If the reason you aren’t doing something – anything – is “because it isn’t done”, that’s bullshit.
Be wild. Be silly. Be loud. Wear clothes that make you happy – even if they don’t match. Even if they look ridiculous! Big hats, mismatched shoes, polka dots with stripes. Go out for ice cream in the middle of the night! Walk slowly – saunter, even. Laugh a lot. Be inappropriate. Fart! Walk backwards, dance in the aisles, sing along with the music at dinner.
Be yourself, whatever that entails for you.
It’s okay; I give you permission. If anyone doesn’t like it, send them to me.
What do you like?
So much of our lives are spent being lived for someone else. We think of our kids or our parents, our friends or our co-workers, our bosses, and we mold ourselves into their molds based on their needs or desires.
But what about ourselves?
I spent my childhood being “too much”: I was too loud, too sensitive, too silly, too unrealistic. Eventually, being told “too much” too much, I toned down. I stopped being too silly, locked up bits of my heart so I wouldn’t be too sensitive, crushed some of my dreams so I wouldn’t be too unrealistic, and muted myself so I wouldn’t be too loud.
I am silly! I am loud! I laugh from my belly, even when we’re in fancy restaurants – even when it makes people look at me.
I wear socks that don’t match. My favorite pair of socks, in fact, is one pink with spirals and one purple with stripes – I don’t even have two matches of either of them. I wear colors that don’t always go perfectly together.
I realized about four years ago that the only person I really have to please is me.
The real too much is actually too little.
When we’re told we’re “too much” of anything, it pokes a little hole in our soul. It spawns a little “not good enough” demon to perch in our minds, way back at the back of our brains, to whisper lies to us when we look in the mirror or catch ourselves doing whatever it is we’re “too much” of.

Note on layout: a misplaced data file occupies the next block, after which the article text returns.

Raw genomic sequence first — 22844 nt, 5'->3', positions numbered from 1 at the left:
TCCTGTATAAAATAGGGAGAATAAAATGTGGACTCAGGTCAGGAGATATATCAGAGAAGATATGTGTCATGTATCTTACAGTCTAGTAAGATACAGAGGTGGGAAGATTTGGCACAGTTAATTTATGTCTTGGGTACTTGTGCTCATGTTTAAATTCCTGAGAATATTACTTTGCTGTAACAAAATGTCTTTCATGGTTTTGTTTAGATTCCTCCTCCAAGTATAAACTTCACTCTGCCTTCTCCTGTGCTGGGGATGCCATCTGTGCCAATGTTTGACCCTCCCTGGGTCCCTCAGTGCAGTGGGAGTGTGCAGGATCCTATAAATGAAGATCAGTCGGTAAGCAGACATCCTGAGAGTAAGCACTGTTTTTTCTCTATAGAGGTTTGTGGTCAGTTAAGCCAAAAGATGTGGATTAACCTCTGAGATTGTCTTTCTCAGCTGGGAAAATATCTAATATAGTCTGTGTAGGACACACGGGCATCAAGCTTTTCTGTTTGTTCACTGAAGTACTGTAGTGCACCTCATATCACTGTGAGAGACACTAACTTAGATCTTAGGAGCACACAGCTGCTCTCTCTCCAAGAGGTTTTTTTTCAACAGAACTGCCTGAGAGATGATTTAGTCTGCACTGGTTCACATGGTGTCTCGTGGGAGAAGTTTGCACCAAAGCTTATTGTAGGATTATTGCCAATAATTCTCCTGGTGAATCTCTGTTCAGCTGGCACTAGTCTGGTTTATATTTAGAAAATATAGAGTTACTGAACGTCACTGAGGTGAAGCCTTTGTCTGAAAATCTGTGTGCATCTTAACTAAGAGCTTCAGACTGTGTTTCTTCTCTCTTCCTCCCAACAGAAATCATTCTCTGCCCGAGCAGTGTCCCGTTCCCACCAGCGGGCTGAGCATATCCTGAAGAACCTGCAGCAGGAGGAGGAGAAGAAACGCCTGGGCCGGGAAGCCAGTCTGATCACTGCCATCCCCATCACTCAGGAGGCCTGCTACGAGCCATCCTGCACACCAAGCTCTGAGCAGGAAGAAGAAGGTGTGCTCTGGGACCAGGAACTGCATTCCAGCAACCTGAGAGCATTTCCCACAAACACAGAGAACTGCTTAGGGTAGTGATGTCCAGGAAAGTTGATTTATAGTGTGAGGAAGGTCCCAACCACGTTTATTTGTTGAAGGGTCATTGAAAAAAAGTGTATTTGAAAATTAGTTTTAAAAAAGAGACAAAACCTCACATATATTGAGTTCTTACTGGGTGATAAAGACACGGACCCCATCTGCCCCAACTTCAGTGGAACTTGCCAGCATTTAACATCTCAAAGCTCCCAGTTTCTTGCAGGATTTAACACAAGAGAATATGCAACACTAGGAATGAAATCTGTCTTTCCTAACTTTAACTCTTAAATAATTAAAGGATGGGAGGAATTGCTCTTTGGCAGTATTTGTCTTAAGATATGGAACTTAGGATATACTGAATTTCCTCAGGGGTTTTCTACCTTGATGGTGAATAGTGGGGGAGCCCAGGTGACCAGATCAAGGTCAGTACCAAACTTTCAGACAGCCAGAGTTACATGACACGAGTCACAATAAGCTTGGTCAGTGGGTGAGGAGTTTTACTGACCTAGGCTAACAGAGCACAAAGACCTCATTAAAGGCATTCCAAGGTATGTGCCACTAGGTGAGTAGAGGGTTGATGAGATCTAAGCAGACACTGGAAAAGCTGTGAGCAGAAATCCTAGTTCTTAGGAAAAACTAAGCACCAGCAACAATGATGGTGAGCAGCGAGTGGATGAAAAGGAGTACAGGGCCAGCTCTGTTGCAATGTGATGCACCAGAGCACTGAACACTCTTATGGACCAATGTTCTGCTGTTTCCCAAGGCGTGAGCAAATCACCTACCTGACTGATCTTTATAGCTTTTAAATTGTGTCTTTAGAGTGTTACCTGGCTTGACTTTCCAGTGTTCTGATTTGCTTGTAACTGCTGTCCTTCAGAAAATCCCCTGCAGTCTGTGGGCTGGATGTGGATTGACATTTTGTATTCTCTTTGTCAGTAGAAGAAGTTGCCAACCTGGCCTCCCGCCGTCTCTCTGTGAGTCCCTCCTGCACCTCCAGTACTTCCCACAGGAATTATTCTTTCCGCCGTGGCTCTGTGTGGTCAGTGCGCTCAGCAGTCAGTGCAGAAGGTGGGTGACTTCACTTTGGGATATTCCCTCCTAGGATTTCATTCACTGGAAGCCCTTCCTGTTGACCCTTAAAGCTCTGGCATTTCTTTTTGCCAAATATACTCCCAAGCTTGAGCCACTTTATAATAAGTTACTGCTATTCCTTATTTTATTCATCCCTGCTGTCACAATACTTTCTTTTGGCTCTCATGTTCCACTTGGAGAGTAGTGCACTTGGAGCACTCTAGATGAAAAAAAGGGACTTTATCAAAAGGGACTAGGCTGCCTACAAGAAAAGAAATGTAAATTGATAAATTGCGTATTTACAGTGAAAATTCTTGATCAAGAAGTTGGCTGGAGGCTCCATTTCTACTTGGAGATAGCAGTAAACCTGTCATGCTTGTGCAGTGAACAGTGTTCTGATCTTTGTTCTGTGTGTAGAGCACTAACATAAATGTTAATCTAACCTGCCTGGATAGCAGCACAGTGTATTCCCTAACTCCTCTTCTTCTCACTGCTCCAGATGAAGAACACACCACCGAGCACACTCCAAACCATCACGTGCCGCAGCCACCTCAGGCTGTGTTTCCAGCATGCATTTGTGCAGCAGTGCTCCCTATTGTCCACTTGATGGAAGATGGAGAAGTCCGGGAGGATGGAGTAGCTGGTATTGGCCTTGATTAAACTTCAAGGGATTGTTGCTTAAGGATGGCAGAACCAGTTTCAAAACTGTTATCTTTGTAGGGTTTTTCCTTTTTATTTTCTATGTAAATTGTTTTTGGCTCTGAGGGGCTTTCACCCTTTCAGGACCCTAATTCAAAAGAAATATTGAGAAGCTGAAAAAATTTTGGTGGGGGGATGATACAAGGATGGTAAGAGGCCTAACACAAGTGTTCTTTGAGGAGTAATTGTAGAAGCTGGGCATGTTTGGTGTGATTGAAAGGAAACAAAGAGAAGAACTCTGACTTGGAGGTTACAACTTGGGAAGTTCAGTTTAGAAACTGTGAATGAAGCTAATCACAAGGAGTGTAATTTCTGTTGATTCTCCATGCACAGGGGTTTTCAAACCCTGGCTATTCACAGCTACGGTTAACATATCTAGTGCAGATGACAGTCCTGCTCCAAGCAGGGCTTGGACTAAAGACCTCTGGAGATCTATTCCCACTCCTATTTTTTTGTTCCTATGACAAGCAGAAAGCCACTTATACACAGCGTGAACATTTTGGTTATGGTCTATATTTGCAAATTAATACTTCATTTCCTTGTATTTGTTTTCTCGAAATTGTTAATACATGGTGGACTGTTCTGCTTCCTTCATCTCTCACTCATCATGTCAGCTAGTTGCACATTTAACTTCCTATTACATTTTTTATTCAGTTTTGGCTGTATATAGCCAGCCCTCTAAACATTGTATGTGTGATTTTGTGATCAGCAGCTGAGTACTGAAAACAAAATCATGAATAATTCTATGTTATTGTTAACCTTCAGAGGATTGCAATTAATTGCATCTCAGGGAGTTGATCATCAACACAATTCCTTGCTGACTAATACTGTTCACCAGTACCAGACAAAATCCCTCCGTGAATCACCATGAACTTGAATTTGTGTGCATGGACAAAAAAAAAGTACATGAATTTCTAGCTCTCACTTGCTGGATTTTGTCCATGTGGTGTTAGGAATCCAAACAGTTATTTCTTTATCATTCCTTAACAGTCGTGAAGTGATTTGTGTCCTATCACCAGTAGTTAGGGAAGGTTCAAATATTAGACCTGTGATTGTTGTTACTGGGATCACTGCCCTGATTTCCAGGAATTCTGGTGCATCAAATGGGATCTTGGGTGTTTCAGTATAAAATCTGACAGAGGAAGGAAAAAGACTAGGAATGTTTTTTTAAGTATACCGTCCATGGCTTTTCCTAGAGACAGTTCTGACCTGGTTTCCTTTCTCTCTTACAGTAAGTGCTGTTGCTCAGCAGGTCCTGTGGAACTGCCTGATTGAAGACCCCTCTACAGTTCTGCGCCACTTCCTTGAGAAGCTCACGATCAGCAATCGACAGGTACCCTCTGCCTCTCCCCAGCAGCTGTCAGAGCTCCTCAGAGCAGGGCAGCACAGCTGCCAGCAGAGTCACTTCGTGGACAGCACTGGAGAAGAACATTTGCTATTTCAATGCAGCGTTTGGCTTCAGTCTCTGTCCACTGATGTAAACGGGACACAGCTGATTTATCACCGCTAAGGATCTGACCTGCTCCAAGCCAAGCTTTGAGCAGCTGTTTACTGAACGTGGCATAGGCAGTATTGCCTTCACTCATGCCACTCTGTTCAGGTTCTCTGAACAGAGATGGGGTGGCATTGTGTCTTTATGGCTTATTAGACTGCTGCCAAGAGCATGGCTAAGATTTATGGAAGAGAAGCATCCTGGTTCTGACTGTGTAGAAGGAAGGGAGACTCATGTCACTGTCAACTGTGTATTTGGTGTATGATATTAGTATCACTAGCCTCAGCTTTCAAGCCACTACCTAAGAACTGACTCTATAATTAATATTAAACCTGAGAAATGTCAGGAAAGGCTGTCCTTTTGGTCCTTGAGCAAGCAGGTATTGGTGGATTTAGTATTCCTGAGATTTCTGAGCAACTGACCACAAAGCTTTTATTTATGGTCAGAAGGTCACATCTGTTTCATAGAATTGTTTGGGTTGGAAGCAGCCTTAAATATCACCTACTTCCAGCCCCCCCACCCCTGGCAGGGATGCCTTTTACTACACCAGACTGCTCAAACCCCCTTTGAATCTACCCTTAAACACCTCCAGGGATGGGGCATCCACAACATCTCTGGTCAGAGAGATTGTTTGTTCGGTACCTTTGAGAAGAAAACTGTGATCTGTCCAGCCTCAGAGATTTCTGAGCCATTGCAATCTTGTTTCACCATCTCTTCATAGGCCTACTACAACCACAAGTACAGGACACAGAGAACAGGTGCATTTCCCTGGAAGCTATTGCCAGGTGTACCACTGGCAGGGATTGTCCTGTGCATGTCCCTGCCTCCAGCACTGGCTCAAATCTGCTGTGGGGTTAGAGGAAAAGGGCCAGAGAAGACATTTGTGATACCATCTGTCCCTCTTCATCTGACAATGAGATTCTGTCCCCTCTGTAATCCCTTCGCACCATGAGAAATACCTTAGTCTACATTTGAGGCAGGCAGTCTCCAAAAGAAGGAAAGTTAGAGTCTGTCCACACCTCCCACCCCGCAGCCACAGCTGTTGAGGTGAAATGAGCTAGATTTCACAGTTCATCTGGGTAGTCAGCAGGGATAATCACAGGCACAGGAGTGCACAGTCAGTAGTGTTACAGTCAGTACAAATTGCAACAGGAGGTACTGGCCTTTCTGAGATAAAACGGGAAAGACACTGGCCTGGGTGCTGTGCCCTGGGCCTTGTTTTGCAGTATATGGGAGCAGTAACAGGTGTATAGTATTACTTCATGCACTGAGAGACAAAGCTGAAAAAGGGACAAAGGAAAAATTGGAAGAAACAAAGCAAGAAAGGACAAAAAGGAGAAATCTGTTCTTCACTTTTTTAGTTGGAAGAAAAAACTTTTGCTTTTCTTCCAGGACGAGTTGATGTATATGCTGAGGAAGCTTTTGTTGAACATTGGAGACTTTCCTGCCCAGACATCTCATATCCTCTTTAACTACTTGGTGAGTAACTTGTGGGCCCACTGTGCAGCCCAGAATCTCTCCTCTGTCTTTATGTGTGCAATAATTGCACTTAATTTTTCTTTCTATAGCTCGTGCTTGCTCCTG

So we smallenate. We pull in. We stop being wholly ourselves.
We clip our own wings based on the judgments of others. We crush our own dreams so we can fit in the boxes provided.
I used to be a chameleon.
I would act like my friends, even when their behavior didn’t suit me at all, because I was terrified of being alone, being abandoned, being unloved. I would sacrifice the love of myself for the love of others.
The other night, a friend was over playing Rock Band with us. I caught myself emulating the speech patterns of his girlfriend – something I still occasionally do. The thought process that followed was glorifying and powerful, and one I’d never experienced before.
(This is all in my head, to myself, and in the span of about ten seconds.)
I’m emulating his girlfriend. Why? Well, I know he loves her, so I know he likes that behavior, so I’m doing it so he’ll like me. What else can I offer him that he doesn’t already get with her?
Me! I can offer him me, the real me, the whole and unadulterated me – and no one else in the entire world can be as me as I can. I’m the only me, the only Kyeli, and he likes me because of that, not in spite of it!
I then relaxed and stopped acting like her and went back to acting like me, and had a much funner time of it.
Throw open the doors.
If we’re constantly acting in accordance with the rules or regulations set down by others, we’re constantly ignoring ourselves. But you are the only one in the entire universe that can be you, and if you dim your light, we’re all missing out on something wonderful and bright and shiny and entirely unique.
Invest in yourself. Find out who you really are, underneath. Discover your own likes and dislikes, find your sense of style. Love yourself first; treat yourself as you would your very best friend.
Our souls are crying out, begging to be released from their cages. Break the locks, throw open the doors, and be gloriously, unabashedly you.
I look forward to meeting you.